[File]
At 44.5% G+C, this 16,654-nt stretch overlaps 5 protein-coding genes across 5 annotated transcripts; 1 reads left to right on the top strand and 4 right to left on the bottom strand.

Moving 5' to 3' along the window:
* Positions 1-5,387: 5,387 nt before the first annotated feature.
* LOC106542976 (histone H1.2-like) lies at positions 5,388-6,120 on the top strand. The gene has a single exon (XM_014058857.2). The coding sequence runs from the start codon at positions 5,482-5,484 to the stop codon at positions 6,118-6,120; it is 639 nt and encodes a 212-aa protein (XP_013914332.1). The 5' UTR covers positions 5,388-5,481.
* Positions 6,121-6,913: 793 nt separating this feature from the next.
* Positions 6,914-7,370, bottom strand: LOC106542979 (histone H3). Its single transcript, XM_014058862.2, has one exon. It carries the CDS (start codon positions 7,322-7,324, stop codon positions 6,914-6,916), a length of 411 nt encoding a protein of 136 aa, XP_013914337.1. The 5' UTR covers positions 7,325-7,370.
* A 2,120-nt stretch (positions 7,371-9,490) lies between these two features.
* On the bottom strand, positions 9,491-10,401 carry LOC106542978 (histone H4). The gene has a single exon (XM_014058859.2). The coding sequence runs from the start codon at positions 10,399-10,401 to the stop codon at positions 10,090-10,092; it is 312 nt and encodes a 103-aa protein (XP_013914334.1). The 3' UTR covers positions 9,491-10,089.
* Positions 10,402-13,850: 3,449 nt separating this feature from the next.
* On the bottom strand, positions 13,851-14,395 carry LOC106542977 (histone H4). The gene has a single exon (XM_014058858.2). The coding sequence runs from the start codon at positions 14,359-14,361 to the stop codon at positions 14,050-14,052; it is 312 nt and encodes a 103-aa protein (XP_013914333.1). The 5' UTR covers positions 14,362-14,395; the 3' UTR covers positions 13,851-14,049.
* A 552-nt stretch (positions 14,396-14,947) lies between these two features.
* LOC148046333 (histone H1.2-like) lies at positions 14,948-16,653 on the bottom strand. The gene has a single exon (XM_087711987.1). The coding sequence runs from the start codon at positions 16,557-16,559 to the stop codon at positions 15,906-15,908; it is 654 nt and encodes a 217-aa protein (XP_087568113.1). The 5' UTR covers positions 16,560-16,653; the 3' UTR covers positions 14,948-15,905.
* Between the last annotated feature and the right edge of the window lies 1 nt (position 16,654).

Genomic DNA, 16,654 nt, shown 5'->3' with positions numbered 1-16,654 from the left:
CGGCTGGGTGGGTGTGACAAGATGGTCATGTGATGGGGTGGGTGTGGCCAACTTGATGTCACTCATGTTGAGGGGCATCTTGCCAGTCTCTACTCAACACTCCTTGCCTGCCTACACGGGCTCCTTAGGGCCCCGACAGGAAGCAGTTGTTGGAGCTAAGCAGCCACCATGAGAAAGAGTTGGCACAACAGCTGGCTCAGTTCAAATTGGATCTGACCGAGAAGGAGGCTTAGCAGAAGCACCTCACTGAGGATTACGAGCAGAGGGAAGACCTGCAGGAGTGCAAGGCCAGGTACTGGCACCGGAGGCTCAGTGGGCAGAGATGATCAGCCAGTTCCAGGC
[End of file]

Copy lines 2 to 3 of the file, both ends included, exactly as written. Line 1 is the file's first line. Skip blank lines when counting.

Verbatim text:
Moving 5' to 3' along the window:
* Positions 1-5,387: 5,387 nt before the first annotated feature.